verb (used with object)
verb (used without object)
Origin of wood1
Synonyms for wood
Examples from the Web for woods
Contemporary Examples of woods
“Scratch a liberal, find a fascist every time,” Woods tweeted in April.How James Woods Became Obama’s Biggest Twitter Troll
December 31, 2014
Woods were shredded, the earth trembled and the ground exploded in showers of stone and red-hot metal splinters.Hitler’s Hail Mary
James A. Warren
December 20, 2014
Corden has actually been attached to Into the Woods since the first reading of the screenplay two-and-a-half years ago.
He becomes especially earnest when the conversation turns to his role as The Baker in Into the Woods.
The Into the Woods director, it soon becomes clear, is itching to get something off his chest.Rob Marshall Defends ‘Into the Woods’
December 9, 2014
Historical Examples of woods
And the wild ducklings are out on the pool, and the woods are full of song.The Armourer's Prentices
Charlotte M. Yonge
And that day in the woods I thought something had come between us.The Spenders
Harry Leon Wilson
A party of sailors, headed by an officer, came out of the woods, and headed for the shore.Brave and Bold
If they've hunted the woods around here all day, no use in me doing it by night.Way of the Lawless
I had heard the note in the woods, and directed his attention to it.
- a long-shafted club with a broad wooden or metal head, used for driving: numbered from 1 to 7 according to size, angle of face, etc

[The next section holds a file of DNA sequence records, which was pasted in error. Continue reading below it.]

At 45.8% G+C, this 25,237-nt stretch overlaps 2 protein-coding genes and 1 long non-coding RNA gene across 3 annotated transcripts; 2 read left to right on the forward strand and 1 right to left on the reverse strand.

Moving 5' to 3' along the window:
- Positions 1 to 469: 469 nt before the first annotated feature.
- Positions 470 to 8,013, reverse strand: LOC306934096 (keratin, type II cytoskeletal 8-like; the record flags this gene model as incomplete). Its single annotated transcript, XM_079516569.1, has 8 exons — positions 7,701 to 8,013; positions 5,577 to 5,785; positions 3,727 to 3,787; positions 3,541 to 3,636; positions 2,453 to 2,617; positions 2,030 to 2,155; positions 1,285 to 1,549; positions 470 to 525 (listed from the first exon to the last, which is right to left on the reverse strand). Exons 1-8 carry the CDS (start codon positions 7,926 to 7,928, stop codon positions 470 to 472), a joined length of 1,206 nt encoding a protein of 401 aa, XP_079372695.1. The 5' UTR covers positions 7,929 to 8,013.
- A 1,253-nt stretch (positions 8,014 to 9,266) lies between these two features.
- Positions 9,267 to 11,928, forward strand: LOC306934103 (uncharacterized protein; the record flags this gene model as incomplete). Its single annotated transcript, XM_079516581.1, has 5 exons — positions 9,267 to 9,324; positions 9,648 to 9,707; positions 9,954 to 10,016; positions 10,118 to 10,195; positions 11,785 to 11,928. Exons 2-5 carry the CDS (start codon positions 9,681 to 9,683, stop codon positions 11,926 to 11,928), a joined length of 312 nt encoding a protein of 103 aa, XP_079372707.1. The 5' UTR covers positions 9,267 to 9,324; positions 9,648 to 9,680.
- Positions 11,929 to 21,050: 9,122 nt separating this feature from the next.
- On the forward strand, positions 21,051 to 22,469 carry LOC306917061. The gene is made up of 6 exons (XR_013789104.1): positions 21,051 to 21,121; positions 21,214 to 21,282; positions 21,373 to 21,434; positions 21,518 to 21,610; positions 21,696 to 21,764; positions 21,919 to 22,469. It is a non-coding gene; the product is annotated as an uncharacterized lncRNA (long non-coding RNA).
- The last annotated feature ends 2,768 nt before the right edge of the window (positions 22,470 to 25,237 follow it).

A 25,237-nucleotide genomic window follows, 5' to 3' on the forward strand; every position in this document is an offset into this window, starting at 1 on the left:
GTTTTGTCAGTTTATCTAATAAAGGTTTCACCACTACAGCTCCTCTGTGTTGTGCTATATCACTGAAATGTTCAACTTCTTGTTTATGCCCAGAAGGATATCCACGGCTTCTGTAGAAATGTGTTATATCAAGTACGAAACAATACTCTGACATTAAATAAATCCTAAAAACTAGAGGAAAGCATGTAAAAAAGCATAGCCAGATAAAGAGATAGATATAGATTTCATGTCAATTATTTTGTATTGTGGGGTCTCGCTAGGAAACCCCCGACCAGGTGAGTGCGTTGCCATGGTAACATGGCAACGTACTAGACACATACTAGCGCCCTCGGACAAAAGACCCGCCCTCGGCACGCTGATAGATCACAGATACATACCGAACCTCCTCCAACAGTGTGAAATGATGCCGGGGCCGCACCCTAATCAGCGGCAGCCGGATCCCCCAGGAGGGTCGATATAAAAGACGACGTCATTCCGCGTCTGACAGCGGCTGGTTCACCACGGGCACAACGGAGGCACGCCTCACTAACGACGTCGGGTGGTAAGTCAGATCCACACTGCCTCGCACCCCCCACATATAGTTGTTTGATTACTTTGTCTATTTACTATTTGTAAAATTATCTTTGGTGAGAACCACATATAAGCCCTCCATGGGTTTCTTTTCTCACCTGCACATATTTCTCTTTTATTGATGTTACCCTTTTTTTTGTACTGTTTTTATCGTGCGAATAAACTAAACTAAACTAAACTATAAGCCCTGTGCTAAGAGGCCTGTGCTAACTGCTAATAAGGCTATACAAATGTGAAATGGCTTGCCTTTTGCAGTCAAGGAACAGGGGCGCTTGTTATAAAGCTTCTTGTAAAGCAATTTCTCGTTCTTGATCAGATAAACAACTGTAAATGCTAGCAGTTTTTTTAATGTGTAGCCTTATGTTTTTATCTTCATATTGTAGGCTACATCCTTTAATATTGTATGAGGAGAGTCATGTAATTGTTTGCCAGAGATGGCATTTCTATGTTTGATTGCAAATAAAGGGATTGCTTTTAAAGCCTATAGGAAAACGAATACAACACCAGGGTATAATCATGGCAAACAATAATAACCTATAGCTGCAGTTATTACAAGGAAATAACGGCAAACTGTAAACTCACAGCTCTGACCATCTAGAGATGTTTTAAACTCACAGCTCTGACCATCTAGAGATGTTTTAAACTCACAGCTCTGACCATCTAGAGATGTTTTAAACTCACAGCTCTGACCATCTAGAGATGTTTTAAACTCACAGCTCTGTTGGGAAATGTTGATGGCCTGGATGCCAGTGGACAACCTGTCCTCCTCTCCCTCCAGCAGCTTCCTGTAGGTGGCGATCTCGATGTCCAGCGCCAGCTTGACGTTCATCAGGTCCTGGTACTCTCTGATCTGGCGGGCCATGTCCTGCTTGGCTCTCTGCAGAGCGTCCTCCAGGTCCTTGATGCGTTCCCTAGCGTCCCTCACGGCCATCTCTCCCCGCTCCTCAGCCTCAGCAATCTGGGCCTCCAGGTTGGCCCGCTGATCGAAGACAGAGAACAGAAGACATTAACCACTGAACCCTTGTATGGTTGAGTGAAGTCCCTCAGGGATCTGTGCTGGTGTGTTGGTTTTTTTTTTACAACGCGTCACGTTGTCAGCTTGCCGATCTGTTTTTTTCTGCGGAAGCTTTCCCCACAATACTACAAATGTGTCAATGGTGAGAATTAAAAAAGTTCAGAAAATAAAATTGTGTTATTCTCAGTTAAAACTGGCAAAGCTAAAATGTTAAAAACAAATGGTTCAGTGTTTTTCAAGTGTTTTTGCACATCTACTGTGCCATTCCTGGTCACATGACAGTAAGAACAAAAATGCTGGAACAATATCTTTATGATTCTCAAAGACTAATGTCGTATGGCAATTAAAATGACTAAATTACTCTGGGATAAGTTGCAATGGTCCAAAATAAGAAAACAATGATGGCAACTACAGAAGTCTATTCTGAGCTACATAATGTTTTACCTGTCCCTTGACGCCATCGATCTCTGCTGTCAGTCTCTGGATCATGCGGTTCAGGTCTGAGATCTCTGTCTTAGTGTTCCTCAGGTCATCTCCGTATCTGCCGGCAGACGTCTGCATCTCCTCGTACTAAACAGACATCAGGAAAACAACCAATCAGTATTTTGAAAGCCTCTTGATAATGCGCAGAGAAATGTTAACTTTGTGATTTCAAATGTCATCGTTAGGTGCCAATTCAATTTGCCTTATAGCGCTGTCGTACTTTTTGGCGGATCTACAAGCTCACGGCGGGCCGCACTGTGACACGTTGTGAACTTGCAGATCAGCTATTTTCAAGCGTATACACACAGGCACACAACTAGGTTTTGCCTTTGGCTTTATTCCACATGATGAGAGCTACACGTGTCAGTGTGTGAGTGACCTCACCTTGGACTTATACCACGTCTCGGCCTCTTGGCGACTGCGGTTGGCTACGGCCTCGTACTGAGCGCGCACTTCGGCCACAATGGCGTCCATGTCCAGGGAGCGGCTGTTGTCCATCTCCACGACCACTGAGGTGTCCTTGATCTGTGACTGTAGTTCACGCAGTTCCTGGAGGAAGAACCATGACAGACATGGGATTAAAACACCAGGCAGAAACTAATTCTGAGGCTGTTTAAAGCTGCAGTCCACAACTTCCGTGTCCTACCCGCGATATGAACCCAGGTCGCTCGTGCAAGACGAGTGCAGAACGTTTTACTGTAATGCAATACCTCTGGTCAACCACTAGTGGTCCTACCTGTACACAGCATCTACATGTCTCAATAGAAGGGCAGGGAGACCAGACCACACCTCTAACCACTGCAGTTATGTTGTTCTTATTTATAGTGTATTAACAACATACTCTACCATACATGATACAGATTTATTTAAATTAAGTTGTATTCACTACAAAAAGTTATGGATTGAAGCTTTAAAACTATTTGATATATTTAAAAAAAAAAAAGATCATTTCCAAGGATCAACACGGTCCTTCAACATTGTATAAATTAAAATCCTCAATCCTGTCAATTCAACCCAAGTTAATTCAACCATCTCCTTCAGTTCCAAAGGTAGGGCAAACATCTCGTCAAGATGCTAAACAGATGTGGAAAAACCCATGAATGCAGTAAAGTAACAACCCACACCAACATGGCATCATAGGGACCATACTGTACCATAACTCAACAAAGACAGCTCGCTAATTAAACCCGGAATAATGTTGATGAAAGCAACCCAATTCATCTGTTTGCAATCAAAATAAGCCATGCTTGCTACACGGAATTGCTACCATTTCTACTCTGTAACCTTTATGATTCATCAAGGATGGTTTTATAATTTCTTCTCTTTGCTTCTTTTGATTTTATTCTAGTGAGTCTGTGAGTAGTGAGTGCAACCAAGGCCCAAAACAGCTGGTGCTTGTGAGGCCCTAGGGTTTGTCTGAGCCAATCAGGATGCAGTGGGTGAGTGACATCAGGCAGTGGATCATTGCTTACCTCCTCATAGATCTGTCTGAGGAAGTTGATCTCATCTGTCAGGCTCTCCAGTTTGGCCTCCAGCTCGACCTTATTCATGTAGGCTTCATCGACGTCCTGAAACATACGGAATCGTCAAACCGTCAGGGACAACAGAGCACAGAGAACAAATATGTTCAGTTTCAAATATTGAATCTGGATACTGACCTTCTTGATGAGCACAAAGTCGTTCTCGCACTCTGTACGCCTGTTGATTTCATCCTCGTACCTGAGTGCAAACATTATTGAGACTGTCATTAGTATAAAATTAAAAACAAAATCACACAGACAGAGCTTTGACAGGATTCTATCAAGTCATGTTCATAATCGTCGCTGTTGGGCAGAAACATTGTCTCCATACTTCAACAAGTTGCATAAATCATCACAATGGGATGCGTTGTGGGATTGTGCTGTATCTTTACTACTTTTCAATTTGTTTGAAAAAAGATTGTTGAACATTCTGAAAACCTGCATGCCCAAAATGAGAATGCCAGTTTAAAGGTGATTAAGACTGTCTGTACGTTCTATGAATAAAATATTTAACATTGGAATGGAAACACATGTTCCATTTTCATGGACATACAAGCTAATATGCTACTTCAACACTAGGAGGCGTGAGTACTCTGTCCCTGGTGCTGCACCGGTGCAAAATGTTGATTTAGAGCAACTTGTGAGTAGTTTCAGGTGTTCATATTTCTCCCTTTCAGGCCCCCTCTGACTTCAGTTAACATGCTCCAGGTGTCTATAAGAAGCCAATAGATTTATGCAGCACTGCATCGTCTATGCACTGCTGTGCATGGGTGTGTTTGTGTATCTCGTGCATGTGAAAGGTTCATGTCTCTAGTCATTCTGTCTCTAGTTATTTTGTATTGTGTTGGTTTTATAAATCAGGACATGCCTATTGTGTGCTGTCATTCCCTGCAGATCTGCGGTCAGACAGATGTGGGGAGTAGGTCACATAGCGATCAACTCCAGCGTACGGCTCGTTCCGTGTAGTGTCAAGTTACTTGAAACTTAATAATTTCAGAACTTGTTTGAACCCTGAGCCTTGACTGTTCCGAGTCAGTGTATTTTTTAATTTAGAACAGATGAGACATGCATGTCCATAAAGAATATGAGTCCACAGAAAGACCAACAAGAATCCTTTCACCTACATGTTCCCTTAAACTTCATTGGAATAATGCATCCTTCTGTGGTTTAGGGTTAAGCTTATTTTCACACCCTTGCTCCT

- (as modifier)a wood shot
- casks, barrels, etc, made of wood
- from the wood(of a beverage) from a wooden container rather than a metal or glass one
Word Origin for wood
Word Origin for wood
Old English wudu, earlier widu "tree, trees collectively, the substance of which trees are made," from Proto-Germanic *widuz (cf. Old Norse viðr, Danish and Swedish ved "tree, wood," Old High German witu "wood"), perhaps from PIE *widhu- "tree, wood" (cf. Welsh gwydd "trees," Gaelic fiodh- "wood, timber," Old Irish fid "tree, wood"). Woodsy is from 1860. Out of the woods "safe" is from 1792.
"violently insane" (now obsolete), from Old English wod "mad, frenzied," from Proto-Germanic *woth- (cf. Gothic woþs "possessed, mad," Old High German wuot "mad, madness," German wut "rage, fury"), from PIE *wet- "to blow, inspire, spiritually arouse;" source of Latin vates "seer, poet," Old Irish faith "poet;" "with a common element of mental excitement" [Buck]. Cf. Old English woþ "sound, melody, song," and Old Norse oðr "poetry," and the god-name Odin.